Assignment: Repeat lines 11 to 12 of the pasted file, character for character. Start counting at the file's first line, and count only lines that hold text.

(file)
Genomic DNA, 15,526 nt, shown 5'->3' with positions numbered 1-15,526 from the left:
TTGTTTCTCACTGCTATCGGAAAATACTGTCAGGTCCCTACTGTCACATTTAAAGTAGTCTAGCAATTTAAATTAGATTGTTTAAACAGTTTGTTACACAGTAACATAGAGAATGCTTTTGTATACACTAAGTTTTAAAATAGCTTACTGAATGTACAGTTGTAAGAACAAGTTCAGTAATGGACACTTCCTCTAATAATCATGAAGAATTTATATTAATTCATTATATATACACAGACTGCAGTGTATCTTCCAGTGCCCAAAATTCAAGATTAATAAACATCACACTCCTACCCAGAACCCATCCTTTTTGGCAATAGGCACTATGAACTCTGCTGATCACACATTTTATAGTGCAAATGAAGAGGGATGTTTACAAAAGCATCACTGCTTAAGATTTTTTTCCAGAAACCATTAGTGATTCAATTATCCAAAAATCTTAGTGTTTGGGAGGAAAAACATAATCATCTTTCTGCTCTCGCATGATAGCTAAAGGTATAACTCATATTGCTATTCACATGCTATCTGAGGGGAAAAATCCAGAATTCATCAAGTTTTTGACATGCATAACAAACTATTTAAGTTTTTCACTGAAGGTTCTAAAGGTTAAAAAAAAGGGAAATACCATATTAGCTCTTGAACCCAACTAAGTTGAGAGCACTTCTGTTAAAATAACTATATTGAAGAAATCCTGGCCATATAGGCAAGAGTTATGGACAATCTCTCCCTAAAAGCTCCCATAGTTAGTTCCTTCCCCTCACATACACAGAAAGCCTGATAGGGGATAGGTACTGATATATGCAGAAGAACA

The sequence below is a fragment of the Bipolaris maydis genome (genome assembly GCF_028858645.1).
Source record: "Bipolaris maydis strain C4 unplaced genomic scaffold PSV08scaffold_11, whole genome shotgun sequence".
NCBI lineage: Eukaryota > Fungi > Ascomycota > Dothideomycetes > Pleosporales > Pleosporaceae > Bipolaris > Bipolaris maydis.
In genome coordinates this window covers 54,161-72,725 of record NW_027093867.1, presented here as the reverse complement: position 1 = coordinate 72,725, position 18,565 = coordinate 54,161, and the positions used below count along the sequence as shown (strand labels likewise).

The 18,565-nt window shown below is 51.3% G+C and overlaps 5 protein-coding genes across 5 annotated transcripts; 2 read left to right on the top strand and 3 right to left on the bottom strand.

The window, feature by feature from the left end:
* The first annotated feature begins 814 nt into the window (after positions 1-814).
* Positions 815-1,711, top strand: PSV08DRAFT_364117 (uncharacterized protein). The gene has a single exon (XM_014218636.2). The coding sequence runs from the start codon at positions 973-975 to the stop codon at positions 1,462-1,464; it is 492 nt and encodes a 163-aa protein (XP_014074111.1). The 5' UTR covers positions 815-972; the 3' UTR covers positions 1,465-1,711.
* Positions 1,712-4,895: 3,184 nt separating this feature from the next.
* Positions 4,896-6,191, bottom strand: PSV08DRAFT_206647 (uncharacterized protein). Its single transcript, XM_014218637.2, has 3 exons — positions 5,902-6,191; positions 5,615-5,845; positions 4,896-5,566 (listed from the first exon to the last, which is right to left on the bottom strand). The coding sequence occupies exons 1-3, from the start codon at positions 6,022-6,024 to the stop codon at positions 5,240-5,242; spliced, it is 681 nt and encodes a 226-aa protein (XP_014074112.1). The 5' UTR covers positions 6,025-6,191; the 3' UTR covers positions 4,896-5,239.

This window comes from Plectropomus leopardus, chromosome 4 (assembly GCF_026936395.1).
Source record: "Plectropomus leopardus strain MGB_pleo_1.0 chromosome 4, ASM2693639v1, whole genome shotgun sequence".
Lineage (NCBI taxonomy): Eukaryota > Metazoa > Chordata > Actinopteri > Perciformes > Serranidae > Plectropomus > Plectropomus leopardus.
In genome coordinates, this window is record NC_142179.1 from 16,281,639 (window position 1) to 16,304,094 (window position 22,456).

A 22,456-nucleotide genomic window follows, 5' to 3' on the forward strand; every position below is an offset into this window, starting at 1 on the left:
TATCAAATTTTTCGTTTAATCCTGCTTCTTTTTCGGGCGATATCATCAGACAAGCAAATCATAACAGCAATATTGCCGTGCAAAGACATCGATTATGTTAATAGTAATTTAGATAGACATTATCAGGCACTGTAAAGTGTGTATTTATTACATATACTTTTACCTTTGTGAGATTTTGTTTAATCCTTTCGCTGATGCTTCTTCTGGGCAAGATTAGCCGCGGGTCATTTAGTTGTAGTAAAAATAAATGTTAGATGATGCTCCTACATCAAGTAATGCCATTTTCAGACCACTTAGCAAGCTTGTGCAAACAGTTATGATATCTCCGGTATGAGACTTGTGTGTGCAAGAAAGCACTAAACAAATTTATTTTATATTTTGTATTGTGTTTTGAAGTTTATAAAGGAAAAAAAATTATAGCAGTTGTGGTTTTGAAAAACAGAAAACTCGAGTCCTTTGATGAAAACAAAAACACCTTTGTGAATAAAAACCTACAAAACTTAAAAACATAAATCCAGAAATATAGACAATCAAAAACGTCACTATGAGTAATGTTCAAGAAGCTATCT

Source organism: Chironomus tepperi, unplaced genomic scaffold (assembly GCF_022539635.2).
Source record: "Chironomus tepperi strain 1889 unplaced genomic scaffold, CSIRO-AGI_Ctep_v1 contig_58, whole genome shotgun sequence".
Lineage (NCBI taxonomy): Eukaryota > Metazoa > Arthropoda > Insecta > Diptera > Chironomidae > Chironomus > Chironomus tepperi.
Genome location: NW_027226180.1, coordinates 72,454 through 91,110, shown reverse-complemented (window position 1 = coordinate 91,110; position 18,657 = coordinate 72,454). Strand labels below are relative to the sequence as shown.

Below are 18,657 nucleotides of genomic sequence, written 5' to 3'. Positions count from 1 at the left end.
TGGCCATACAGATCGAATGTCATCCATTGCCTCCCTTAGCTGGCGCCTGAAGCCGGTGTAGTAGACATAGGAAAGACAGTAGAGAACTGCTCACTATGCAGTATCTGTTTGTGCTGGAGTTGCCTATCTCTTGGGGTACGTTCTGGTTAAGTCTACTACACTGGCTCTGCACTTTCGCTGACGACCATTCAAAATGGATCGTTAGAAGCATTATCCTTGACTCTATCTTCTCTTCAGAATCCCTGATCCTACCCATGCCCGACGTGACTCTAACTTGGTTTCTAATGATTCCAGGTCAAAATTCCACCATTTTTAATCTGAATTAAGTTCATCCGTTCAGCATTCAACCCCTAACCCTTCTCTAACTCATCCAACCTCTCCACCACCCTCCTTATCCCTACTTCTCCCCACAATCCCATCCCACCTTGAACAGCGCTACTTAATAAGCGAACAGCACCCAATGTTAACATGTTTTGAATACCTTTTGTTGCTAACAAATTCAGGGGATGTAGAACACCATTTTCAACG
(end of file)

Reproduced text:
* Positions 1,712-4,895: 3,184 nt separating this feature from the next.
* Positions 4,896-6,191, bottom strand: PSV08DRAFT_206647 (uncharacterized protein). Its single transcript, XM_014218637.2, has 3 exons — positions 5,902-6,191; positions 5,615-5,845; positions 4,896-5,566 (listed from the first exon to the last, which is right to left on the bottom strand). The coding sequence occupies exons 1-3, from the start codon at positions 6,022-6,024 to the stop codon at positions 5,240-5,242; spliced, it is 681 nt and encodes a 226-aa protein (XP_014074112.1). The 5' UTR covers positions 6,025-6,191; the 3' UTR covers positions 4,896-5,239.